Montreal’s iconic Champlain Bridge, which spanned the St. Lawrence River for six decades, is being taken apart piece by piece, but will live on as wristwatches, public art, a greenhouse, a bicycle and other items.
Remnants are being provided to artisans, students and others as the result of a contest organized by the federal agency that managed the former three-kilometre-long bridge.
The Jacques Cartier and Champlain Bridges Incorporated Crown corporation picked 11 out of 28 proposals to create new objects from the structure.
That’s how Montreal blacksmith Jacques Gallant ended up being allotted 340 kilograms of steel he will use to make a bicycle as well as several bike racks.
“I applied to this project because it was an interesting chance to have a part of something prominent and historic and to reuse it and give it a new life in an interesting way,” he said.
Mr. Gallant, who makes custom steel bicycles, said a conventional bike frame is composed of seven pieces. He will be cutting strips of bridge metal and manipulating them into the sections he needs. Other pieces – the chain, pedals, gears and such – will be purchased.
“I’m going to be that guy that forged a bike from a steel girder.”
Pieces of the old bridge – now being dismantled in a $225.7-million exercise that began in 2020 and is expected to take until next year – will be distributed across Quebec. Students in the Montreal-area municipality of Brossard will be making furniture from sections. In the rural municipality of Elgin, Montérégie, they will take on new life as a footbridge. Segments will also be used for a sculpture featuring 15 vertical steel panels called MÉMOIRE, meant to evoke memories of the bridge.
Nathalie Lessard, communications director for the Jacques Cartier-Champlain organization, said the 400 pieces being provided through the contest represent a very small portion of the structure.
The main objective of the competition, she said, was to invite people to memorialize the bridge in creative, interesting ways. Proposals were vetted for such factors as public usefulness and feasibility.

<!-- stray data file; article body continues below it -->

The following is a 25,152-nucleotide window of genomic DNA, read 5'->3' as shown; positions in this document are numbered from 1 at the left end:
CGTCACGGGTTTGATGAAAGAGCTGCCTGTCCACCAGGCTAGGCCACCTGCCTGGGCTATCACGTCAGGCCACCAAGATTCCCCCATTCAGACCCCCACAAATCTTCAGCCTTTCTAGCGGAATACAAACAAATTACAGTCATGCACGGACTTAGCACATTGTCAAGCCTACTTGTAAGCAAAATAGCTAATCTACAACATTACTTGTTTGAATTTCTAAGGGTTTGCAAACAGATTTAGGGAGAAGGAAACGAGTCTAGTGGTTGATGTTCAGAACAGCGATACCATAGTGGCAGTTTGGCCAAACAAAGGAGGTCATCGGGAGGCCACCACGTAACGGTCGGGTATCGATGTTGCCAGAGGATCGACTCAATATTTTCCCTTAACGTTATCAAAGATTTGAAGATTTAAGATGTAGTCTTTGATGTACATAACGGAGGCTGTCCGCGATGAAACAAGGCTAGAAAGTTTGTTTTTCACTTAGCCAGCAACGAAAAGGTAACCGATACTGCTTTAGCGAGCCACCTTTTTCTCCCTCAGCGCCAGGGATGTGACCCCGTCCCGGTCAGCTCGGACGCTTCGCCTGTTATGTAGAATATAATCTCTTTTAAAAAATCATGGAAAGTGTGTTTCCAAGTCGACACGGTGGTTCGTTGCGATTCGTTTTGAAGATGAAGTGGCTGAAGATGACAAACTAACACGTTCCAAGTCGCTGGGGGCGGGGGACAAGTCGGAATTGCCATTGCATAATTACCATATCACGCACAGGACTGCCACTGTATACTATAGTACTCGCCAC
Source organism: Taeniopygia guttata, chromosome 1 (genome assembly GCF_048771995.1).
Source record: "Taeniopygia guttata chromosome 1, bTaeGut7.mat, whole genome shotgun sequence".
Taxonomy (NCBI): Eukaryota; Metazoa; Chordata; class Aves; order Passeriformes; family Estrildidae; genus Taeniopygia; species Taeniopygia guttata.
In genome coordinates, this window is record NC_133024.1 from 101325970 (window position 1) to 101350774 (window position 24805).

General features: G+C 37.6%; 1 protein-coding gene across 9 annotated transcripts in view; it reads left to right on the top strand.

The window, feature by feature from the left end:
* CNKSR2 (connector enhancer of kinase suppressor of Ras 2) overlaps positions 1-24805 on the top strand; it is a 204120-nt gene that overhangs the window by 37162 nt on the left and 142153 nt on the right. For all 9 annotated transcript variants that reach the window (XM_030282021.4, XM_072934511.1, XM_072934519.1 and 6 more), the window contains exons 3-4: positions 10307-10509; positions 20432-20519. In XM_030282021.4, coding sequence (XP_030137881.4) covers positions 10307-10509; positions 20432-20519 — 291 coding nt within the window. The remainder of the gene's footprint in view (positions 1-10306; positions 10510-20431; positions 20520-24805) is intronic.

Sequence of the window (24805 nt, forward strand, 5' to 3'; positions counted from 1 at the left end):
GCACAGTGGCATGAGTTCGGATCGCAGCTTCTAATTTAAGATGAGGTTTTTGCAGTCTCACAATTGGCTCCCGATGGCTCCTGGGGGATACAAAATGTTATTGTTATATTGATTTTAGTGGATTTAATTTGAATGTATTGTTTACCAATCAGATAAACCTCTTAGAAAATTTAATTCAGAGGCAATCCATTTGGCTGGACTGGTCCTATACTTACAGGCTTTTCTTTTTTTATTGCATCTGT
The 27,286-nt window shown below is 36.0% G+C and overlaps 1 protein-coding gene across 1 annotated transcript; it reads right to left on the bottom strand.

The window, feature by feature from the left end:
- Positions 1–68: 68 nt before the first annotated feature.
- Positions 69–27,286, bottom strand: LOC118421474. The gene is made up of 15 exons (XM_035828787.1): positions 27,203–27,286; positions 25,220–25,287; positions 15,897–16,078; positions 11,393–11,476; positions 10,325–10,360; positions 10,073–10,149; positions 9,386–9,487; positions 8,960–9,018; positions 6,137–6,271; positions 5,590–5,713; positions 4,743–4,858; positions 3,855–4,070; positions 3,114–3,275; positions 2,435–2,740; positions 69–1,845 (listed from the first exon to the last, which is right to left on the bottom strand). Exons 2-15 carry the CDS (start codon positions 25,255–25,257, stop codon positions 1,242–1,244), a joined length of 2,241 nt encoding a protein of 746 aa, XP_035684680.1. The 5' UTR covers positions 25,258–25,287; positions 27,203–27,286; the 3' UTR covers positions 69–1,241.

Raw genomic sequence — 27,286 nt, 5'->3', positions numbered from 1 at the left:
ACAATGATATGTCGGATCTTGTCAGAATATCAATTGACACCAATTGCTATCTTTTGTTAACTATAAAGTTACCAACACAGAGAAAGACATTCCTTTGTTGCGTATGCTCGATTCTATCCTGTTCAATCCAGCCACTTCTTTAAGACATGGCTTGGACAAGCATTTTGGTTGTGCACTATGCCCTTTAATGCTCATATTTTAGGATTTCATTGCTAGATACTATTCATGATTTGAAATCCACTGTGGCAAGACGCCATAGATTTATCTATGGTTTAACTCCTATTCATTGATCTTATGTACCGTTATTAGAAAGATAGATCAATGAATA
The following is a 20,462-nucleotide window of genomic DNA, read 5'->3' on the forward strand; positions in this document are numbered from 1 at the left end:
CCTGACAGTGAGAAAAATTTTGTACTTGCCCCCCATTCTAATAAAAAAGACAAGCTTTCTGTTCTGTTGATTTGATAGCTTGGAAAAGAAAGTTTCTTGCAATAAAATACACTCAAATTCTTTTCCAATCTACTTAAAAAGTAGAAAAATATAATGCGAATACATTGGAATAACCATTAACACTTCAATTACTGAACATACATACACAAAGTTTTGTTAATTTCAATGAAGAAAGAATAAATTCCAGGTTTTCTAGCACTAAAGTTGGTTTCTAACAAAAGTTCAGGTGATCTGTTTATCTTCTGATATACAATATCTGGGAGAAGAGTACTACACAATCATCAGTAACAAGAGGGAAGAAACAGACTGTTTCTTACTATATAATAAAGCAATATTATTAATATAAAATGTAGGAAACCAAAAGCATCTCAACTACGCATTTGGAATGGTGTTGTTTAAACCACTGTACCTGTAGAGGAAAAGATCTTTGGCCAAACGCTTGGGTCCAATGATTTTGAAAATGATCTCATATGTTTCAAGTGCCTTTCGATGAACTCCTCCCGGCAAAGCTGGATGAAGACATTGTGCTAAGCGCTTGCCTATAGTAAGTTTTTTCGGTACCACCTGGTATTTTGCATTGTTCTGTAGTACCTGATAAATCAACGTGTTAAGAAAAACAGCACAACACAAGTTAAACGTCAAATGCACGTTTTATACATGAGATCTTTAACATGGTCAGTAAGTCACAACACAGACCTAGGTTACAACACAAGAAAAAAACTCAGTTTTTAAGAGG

The Champlain Bridge, opened in 1962 after five years of construction, linked the island of Montreal to the mainland. It was built to help with the flow of traffic to and from the suburbs south of the city. But a mix of design issues, drainage problems and degradation led to the decision to replace it.
A new $4.2-billion-Champlain Bridge was built between 2015 and 2019 north of the original. It’s eight lanes – two larger than its predecessor – and includes track for the city’s new automated Réseau express métropolitain LRT system.
Video of the old bridge’s deconstruction posted online show spans being taken apart and removed, one by one, with the help of barges. Other pieces were removed by heavy equipment working off temporary jetties. When deconstruction began, there was the equivalent of about two times the weight of the CN Tower in concrete, steel and asphalt to deal with.
“We’re not demolishing it. We are deconstructing it. So it is a much more delicate process. We’re not using dynamite, wrecking balls or anything like that. It’s dismantling it piece by piece,” Ms. Lessard said.
Steve Christensen, who runs Novo Watch in Lethbridge, Alta., is scheduled to receive an 896-kilogram steel piece with which to make custom watches.
“One of the most fun things is taking something that has historic significance and then presenting it to someone who actually has a connection to that historic significance,” he said. “There are so many people, I’m sure, who were positively or negatively affected by that bridge.”
Mr. Christensen, whose operation has previously made watches from vintage rail tracks, plans to hire someone in Montreal to cut up the piece into smaller fragments to be sent west. He’s looking for 50 squares of metal, each four inches by four inches, to make 50 watches. The gears inside will be Swiss made. Overall, the watches will be sold for about $2,599 each. He hopes to have the timepieces available in about two months.
“I think repurposing is a no-brainer. If you can make something out of previously used material, give it a new life and a new form, the story is great.
As for Mr. Gallant, he plans on making only one bridge-cycle.
”It’s not an idea that makes sense in any practical way,” he said. “It’s a sculptural piece, taking an automobile bridge and turning it into a bicycle. It’s like swords into ploughshares.”